Pakistan1 January 199530 July 1948
 Panama6 September 1997
 Papua New Guinea9 June 199616 December 1994
 Paraguay1 January 19956 January 1994
 Peru1 January 19957 October 1951
 Philippines1 January 199527 December 1979
 Poland ( EU since 2004)1 July 199518 October 1967
 Portugal ( EU)1 January 19956 May 1962
 Qatar13 January 19967 April 1994
 Romania ( EU since 2007)1 January 199514 November 1971
 Russia22 August 2012
 Rwanda22 May 19961 January 1966
 Saint Kitts and Nevis21 February 199624 March 1994
 Saint Lucia1 January 199513 April 1993
 Saint Vincent and the Grenadines1 January 199518 May 1993
 Samoa10 May 2012[28]
 Saudi Arabia11 December 2005
 Senegal1 January 199527 September 1963
 Seychelles26 April 2015
 Sierra Leone23 July 199519 May 1961
 Singapore1 January 199520 August 1973
 Slovakia ( EU since 2004)1 January 199515 April 1993
 Slovenia ( EU since 2004)30 July 199530 October 1994
 Solomon Islands26 July 199628 December 1994
 South Africa1 January 199513 June 1948
 Spain ( EU)1 January 199529 August 1963
 Sri Lanka1 January 199529 July 1948
 Suriname1 January 199522 March 1978
 Swaziland1 January 19958 February 1993
 Sweden ( EU)1 January 199530 April 1950
  Switzerland1 July 19951 August 1966
 Taiwan (as Chinese Taipei)[note 4]1 January 2002
 Tajikistan2 March 2013
 Tanzania1 January 19959 December 1961
 Thailand1 January 199520 November 1982
 Togo31 May 199520 March 1964
 Tonga27 July 2007
 Trinidad and Tobago1 March 199523 October 1962
 Tunisia29 March 199529 August 1990
 Turkey26 March 199517 October 1951
 Uganda1 January 199523 October 1962
 Ukraine16 May 2008
 United Arab Emirates10 April 19968 March 1994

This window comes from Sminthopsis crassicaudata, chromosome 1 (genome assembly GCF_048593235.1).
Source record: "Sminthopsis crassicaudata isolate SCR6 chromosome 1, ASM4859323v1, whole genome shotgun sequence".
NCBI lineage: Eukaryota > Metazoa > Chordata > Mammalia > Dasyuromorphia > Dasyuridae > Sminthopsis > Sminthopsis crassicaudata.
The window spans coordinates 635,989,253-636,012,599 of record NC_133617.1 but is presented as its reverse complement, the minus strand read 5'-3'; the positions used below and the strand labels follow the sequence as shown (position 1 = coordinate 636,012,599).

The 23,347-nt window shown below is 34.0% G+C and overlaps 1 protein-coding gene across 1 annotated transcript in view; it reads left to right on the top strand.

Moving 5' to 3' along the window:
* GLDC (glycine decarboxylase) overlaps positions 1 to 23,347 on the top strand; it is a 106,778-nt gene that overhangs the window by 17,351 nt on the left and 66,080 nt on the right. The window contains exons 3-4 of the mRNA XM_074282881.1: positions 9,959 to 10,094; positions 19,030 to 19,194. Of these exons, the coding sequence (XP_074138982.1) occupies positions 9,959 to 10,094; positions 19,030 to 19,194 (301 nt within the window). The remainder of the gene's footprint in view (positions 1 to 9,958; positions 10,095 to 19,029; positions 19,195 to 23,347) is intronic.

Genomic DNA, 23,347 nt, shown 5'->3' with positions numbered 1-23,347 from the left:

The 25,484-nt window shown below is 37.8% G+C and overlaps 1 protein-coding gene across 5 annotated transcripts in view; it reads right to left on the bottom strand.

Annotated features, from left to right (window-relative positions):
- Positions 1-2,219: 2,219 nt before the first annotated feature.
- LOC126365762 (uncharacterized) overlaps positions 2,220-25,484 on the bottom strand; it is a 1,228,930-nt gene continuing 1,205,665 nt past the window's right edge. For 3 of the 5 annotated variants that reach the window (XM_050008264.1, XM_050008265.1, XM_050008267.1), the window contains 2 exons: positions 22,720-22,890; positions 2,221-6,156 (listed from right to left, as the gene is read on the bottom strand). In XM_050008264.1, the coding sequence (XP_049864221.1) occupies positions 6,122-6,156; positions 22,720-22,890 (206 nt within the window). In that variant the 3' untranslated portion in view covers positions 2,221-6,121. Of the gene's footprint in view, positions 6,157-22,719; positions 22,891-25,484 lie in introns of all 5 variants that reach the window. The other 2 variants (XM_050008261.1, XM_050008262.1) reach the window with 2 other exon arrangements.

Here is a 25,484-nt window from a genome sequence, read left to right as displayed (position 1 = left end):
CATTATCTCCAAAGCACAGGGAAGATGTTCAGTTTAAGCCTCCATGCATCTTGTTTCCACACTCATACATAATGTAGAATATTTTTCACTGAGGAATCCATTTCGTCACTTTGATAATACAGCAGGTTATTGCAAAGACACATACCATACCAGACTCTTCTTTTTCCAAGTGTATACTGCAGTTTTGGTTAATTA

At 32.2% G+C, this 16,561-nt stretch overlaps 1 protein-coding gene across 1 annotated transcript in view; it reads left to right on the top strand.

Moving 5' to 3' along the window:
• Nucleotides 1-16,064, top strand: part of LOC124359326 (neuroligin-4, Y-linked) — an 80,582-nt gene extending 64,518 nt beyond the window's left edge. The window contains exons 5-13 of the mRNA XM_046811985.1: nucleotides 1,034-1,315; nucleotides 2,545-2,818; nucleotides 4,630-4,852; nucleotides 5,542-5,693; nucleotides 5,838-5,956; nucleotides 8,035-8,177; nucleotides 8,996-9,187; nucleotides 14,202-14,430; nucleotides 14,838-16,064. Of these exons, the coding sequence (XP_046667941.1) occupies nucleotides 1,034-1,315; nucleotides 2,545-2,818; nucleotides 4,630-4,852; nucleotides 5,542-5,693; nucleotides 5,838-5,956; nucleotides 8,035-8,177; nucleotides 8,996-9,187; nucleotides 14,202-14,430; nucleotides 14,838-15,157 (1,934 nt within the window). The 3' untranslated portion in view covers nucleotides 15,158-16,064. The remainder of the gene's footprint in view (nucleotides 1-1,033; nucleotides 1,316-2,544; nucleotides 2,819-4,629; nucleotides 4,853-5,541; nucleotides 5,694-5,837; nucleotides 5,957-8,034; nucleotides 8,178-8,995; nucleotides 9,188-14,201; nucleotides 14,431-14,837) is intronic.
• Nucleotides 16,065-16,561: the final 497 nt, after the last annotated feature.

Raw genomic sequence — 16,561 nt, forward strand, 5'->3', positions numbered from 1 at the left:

United Kingdom ( EU)1 January 19951 January 1948
 United States1 January 19951 January 1948
 Uruguay1 January 19956 December 1953
 Vanuatu24 August 2012[6]
 Venezuela1 January 199531 August 1990
 Vietnam11 January 2007
 Yemen26 June 2014
 Zambia1 January 199510 February 1982
 Zimbabwe5 March 199511 July 1948
Notes
  1. All member states of the European Union are also members of the WTO individually.
  2. As  Hong Kong until 1997.
  3. As Macau until 1999.
  4. The Separate Customs Territory of Taiwan, Penghu, Kinmen and Matsu referred to as "Chinese Taipei".

List of observers

The following table lists all 23 WTO observers.[15][29] Within five years of being granted observer status by the WTO, states are required to begin negotiating their accession to the organization.[15]

Country Date of membership application
 Algeria3 June 1987
 Andorra[lower-alpha 1]4 July 1997
 Azerbaijan30 June 1997
 The Bahamas10 May 2001
 Belarus23 September 1993
 Bhutan1 September 1999
 Bosnia and Herzegovina11 May 1999
 Comoros22 February 2007
 Equatorial Guinea19 February 2007
 Ethiopia13 January 2003
 Holy SeeNone[lower-alpha 2] (Observer since 16 July 1997)[31]
 Iran19 July 1996
 Iraq30 September 2004
 Lebanon[lower-alpha 3]30 January 1999
 Libya[lower-alpha 1]10 June 2004
 São Tomé and Príncipe14 January 2005
 Serbia23 December 2004
 Somalia12 December 2015[32]
 South Sudan5 December 2017[33]
 Sudan11 October 1994
 Syria[lower-alpha 3][lower-alpha 1]10 October 2001
 Timor-Leste9 April 2015[32]
 Uzbekistan8 December 1994
Notes
  1. 1 2 3 Considered inactive by the WTO as of mid-2018.[30]
  2. The Holy See is exempted from having to negotiate full WTO membership.[15]
  3. 1 2 Was a party to GATT prior to withdrawing.[18][16]

Neither members nor observers

The following table lists all the UN member states and UN observer states which are neither members nor observers of the WTO.[15]

Curaçao and Kosovo have both also expressed an interest in joining the WTO.[36]

Notes
  1. Submitted applications for observer status on 2 October 2009 and 12 April 2010.[34][35]
  2. 1 2 Expression of interest in membership application.[30][36][37]

See also